Sunday, March 12, 2006

We live in times of spiritual and technological crisis

These words, spoken by Dr. Melfi to Tony in a Soprano's episode, struck me as an unusual combination at the time. For a psychiatrist to mention a spiritual crisis that in some way needs to be recognized did not seem at all unusual but to combine it with technological crisis was somewhat provocative, so it stuck in my mind. This weekend gave an example of why.

Apart from anxiety about loved ones, there is little that gives me more angst than dealing with the call centers of health insurance providers, technology providers, financial institutions etc.
On Thursday, our home's newest computer refused to function beyond some error messages on a blue screen. We tried everything, but it was simply frozen and unresponsive. Oh God, we had to call Dell. Briefly, it took almost three hours on the phone and five transfers to come to what will hopefully be a resolution. On each call I had to give full information(name, address, phone, computer serial number, warranty information etc.). The first three were bounced around India, presumably moving up the hierarchy of experience. In each of these first three calls I had to go through, at their direction, all of the maneuvers and keystrokes that I had already done before I called. On both calls two and three I was told that it would cost $99 to be transferred to a software specialist despite our three year warranty(like some banks they tried to sell something to a caller who was only focused on problem resolution). On the third call I held my temper and was at a point of begging as I tried to explain that, regardless of the warranty, the result of the three repetitive calls so far had been that it was a hardware problem, not related to software. Finally, without a fee, I was transferred again but to an American voice, which I must admit was a relief at that point better than any pill could provide. Again however we went through the same protocols, but at least with a sense of cultural understanding on the other end of the line. There was still no resolution, but it felt like progress as I was transferred once again, back to India. This time, however, I had finally moved far enough up in the hierarchy to reach intelligence. He understood the problem, came up with a few new maneuvers to identify it better, agreed that it was a hardware problem that was under warranty, and now we will have a house call in a few days for replacement of parts and repair(unfortunately to repair it and save any data would entail an additional charge and I'll not get into that, but most of our data is backed up on discs or another computer so we'll have some inconvenience but no charge). After all of that it felt like a relief but I did have a slight tremor from exhaustion. How did I hold my temper for that long?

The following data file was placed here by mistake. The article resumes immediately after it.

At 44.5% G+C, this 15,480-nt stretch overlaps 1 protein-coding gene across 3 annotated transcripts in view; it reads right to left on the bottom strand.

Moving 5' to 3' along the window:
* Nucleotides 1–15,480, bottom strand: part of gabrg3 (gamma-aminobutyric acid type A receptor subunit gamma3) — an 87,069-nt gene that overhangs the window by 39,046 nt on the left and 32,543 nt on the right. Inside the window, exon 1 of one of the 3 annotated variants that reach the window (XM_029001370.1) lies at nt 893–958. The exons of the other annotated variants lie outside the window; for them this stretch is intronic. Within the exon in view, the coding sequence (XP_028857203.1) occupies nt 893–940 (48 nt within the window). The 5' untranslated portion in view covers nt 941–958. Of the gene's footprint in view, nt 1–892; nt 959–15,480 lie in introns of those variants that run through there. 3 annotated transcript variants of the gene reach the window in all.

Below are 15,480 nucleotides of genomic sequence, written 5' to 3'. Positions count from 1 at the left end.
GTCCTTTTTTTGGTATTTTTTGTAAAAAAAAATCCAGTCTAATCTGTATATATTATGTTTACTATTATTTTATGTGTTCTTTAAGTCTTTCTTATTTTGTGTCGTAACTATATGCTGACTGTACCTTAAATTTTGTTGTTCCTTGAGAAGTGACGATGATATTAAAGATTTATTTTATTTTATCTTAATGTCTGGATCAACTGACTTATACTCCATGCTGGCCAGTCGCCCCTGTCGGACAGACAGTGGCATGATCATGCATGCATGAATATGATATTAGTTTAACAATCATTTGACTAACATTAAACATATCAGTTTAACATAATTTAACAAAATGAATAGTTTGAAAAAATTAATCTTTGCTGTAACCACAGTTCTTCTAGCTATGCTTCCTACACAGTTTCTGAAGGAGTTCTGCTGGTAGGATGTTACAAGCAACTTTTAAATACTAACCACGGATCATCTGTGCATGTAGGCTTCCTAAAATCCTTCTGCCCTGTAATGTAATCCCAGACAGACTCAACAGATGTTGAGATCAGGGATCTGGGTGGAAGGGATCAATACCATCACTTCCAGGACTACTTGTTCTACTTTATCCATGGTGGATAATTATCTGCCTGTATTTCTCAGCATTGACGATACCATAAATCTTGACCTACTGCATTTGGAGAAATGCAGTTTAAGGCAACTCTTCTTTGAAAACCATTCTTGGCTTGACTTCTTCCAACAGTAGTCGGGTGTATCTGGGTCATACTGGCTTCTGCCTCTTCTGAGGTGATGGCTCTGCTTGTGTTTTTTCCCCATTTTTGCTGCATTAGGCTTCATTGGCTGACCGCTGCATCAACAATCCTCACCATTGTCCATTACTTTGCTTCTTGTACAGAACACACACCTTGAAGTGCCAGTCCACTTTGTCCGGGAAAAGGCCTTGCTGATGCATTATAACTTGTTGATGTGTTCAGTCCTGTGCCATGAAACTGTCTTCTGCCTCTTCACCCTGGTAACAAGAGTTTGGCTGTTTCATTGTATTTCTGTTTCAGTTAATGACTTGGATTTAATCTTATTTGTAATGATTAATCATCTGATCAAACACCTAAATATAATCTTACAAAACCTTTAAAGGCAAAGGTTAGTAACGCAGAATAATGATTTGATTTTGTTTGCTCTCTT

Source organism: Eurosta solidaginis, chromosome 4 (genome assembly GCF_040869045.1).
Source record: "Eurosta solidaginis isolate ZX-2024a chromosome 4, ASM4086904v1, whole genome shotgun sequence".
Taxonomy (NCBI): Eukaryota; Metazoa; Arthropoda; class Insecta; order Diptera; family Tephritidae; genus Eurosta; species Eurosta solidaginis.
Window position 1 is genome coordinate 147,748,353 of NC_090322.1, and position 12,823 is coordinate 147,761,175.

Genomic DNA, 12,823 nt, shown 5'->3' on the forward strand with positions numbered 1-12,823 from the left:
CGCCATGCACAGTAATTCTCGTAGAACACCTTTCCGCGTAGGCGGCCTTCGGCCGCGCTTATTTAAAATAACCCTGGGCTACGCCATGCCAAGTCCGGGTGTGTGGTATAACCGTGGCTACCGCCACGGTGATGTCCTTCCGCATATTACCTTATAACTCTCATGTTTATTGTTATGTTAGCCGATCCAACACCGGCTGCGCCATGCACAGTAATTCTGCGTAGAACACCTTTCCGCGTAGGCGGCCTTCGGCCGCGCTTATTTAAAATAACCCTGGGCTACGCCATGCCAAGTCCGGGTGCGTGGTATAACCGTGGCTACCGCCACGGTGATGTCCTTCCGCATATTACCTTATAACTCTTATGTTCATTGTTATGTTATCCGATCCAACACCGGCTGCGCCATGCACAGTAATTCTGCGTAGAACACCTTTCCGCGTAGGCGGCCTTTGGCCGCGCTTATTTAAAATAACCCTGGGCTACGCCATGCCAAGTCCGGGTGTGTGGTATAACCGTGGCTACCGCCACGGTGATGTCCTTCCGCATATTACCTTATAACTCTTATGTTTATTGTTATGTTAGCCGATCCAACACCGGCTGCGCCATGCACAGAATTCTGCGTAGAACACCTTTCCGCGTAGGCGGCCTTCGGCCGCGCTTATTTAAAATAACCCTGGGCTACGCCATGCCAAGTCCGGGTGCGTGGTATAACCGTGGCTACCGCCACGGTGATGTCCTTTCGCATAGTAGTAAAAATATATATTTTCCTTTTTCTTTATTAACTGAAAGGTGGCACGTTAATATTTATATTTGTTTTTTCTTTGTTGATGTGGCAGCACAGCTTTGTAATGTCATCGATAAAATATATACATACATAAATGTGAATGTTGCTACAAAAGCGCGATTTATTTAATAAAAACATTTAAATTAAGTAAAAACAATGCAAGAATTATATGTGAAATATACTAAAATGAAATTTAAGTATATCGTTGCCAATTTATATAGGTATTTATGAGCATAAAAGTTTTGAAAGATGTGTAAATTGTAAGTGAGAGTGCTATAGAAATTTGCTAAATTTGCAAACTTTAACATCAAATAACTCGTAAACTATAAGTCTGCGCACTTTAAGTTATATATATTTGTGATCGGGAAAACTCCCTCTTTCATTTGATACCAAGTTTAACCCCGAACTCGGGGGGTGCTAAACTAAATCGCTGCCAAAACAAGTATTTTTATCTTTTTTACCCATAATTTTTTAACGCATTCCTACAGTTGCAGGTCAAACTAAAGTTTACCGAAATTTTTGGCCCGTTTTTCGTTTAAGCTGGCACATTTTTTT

Technology can do amazing things, but perhaps we are in the early stages of realizing the real benefit. Today if it works, fine, but if it doesn't the layer of intelligent human beings that once existed has been replaced by low paid call center operators working off of set protocols. Problem resolution can be amazingly frustrating and difficult, and sometimes seemingly impossible(I hope to do a follow up on healthcare which deserves its own post).

So to get back to our fictional Dr. Melfi's comment, spiritual crisis and technological crisis---one requires some kind of faith and one may be beyond faith.

Postscript---To my friends who read this---some of my historic e-mail, especially recent, was not backed up, so if you could send an e-mail, no note necessary, that gets your e-mail address back into my system I would appreciate it.


Blogger Guy said...

If the service rep removes and replaces your hard-drive, insist on keeping the original and then smash it good before disposing of it. Even if the hard-drive is dead a good hacker might still be able to get your personal info off of it. I have done so before for people who didn't want to lose precious business info so please believe me it can be done.
Good luck.

11:12 AM  

Post a Comment

<< Home